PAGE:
Literature Festival and Book Shopping


So I went to a small, local literature festival a couple of weeks ago. There were several interesting talks with and between authors, literary researchers and other fancy people. I couldn’t go to as much of it as I had wanted because of work (always getting in the way of stuff). But I did manage to catch a couple of Danish heavy-weights talking about differences in their works. That was great. There was a kind of silly literature quiz between two teams of beforementioned fancy people – I think I could probably have won it. That was alright too. And I heard three young(-ish) Danish writers talk about climate change and ecoliterature. Very interesting! One of them (Charlotte Weitze) had been to a convention on climate change, where a scientist had resignedly told her, they hoped artists could help people to realize the severity of the climate situation, since the scientists seemed to be coming up short. A kind of depressing topic, but I like it when artists try and use their influence and persuasion for good. A young poet on the panel, Rasmus Nikolajsen, said that maybe the world needs a good purge. I liked him. I don’t like poetry very much, though, so I didn’t buy his book.

I did buy a book by the third author, Dennis Gade Kofod, because it’s set on Bornholm and I love me some provincial literature. As you can tell from the picture, that’s not all I bought. There were booksellers as the festival, of course, but I may also have gone a bit nuts in my favorite bookstore. I chalk it up to that festival spirit.

Here we go!

Garth Risk Hallberg – City on Fire
Because I’ve been wanting to read it and it’s so so pretty!

Iben Mondrup – Godhavn
Because Kim Leine has inspired me to read more Greenland-based literature.

Wolfgang Büscher – Berlin-Moskva
Because who wouldn’t want to just walk for an entire summer?

Thomas Espedal – Gå (English: Tramp)
Hah, well, because… walking. Also, I think Norwegian literature may be the second best in the world.

Per Petterson – Ud og stjæle heste (English: Out Stealing Horses)
Because the Norwegian landscape is the best literary setting.

Svend Åge Madsen – Tugt og utugt i mellemtiden
Because he is perhaps the biggest contemporary Danish writer and I haven’t read him! Also, it’s set in Aarhus.

Stig Sæterbakken – Gennem natten
Because it was cheap and Norwegian and supposedly dark. My three favorite things (not really).

Dennis Gade Kofod – Nancy
Because… I already told you. I’ve finished this and will review it in a moment.

Kim Leine – De Søvnløse
Because it’s Greenland and Kim Leine!

Manhattan bookstores

As you may have noticed (but probably not), I’ve been gone for a while. Not really gone, just too busy reading to bother writing. But I’m here now and I’ll get you up to speed.

I’ve been on a short trip to New York. While it’s not a holiday destination I’d necessarily recommend, I will tell you a bit about the bookstores I visited.

Whenever I go on vacation, the first thing I do is scout out the best bookstores to hit. My current obsession with Scandinavian literature (which I read in Danish) made me a little less excited about the Manhattan bookstores than I would normally have been. But I did go to a few, and of course I bought a little.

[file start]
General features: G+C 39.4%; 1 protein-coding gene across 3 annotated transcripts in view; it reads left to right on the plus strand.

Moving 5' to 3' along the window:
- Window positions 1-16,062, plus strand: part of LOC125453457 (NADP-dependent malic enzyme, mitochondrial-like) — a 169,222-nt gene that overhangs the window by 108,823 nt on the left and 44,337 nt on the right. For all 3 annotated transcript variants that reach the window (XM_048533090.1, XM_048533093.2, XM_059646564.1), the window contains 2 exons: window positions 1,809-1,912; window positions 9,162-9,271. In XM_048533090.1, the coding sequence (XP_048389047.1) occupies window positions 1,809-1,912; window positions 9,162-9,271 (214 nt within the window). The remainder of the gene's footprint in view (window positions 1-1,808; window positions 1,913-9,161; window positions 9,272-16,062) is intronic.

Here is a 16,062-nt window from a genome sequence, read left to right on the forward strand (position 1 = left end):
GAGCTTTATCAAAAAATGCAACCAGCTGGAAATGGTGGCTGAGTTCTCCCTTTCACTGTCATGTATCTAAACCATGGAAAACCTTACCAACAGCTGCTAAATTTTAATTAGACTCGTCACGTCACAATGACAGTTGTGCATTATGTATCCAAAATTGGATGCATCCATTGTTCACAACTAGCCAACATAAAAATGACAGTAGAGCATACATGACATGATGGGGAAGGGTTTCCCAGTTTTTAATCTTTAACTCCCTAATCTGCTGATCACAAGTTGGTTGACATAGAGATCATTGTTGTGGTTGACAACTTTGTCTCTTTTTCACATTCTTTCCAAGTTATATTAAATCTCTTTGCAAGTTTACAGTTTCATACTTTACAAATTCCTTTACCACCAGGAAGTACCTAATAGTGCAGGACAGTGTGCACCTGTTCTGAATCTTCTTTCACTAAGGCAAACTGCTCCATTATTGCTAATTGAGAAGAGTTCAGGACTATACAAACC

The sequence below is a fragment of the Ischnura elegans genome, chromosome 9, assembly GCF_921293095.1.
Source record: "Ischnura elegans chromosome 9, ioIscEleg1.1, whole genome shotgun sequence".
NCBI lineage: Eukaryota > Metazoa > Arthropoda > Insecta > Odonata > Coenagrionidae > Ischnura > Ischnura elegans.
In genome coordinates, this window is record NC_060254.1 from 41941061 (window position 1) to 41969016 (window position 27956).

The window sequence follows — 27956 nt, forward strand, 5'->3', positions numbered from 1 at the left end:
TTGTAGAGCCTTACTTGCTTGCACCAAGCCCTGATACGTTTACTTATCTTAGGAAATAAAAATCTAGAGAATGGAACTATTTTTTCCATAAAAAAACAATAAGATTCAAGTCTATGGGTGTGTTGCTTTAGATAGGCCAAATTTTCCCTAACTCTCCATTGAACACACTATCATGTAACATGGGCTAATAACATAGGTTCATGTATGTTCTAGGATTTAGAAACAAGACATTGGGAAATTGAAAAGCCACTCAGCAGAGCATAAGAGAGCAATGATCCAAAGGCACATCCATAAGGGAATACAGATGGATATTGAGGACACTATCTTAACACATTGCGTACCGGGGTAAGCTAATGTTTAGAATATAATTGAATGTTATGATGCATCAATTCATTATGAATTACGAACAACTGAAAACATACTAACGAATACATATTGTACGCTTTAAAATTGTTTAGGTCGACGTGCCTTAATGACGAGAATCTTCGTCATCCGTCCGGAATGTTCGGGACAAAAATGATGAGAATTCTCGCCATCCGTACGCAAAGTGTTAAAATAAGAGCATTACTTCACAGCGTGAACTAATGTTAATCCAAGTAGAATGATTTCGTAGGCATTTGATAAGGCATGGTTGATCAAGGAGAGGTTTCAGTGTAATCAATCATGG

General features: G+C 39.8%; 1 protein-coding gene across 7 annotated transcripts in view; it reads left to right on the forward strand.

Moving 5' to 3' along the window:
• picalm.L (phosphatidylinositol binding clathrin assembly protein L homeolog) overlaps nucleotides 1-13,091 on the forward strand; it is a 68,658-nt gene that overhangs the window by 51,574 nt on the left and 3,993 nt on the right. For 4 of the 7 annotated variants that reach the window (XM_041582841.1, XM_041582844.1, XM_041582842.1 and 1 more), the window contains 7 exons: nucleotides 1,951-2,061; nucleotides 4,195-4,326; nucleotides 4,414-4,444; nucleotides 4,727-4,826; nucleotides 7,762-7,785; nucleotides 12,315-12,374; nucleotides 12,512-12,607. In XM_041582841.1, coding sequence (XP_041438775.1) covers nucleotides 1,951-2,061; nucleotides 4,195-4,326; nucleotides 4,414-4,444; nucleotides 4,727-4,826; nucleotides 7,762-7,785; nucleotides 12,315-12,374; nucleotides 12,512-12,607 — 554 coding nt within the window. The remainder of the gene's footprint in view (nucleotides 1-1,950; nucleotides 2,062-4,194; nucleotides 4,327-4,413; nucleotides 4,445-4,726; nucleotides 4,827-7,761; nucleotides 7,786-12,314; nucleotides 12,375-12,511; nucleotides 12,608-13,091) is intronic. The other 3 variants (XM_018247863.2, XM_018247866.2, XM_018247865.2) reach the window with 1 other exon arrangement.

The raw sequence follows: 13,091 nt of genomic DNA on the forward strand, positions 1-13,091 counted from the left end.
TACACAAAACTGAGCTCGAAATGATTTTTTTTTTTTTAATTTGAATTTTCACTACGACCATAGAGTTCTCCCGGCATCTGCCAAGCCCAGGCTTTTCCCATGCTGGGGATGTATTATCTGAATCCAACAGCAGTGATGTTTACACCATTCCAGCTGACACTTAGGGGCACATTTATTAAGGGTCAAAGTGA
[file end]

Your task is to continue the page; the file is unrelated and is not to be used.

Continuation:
The first place I went to was the huge Barnes & Noble on 5th Avenue. Sure, it’s big and has several floors and all that, but the measly selection of books is infuriating. They have more crappy pencil cases and overpriced stationery than they do books. I was so annoyed that I refused to buy the one book, I might have wanted to buy (The Long Walk by King/Bachman). I guess I shouldn’t have been so surprised. The big chains back home stock mostly paper stuff, cookbooks, crime fiction bestsellers and a handful of classics. Sad times.

Next stop was The Strand – a huge and very famous bookstore in the East Village. No one could complain about the selection here! For an independent bookstore, it was absolutely massive. Rows and rows of books, and tables piled high with books divided into genres or categories. The tables were pretty useful if you want to find something new in classics, award-winners, books with female protagonists or something like that. If you know what books you want beforehand, the employees are very helpful (or you can try and find it yourself, if you’re not too claustrophobic, or have poor sense of direction). If you just want to browse… well, you’d better have plenty of time and you should probably avoid carrying a lot of other shopping with you, as it will make your arms tired, and make it harder to move around in the narrow paths between the huge bookcases. I had two books I really wanted to get, but I only found one (Between Here and the Yellow Sea), and sadly I had to settle for a larger edition of The Long Walk than the one I refused to buy at B&N. That’s what I get for punishing them, I suppose. I also got a really cool Edgar Allan Poe mug, a nice The Strang bookmark, and a few other books. Oh, and they have so much store merchandise, it’s nuts. But the place stressed me out a bit. It was just too big and too confusing. It made my head spin. Still worth a visit, though.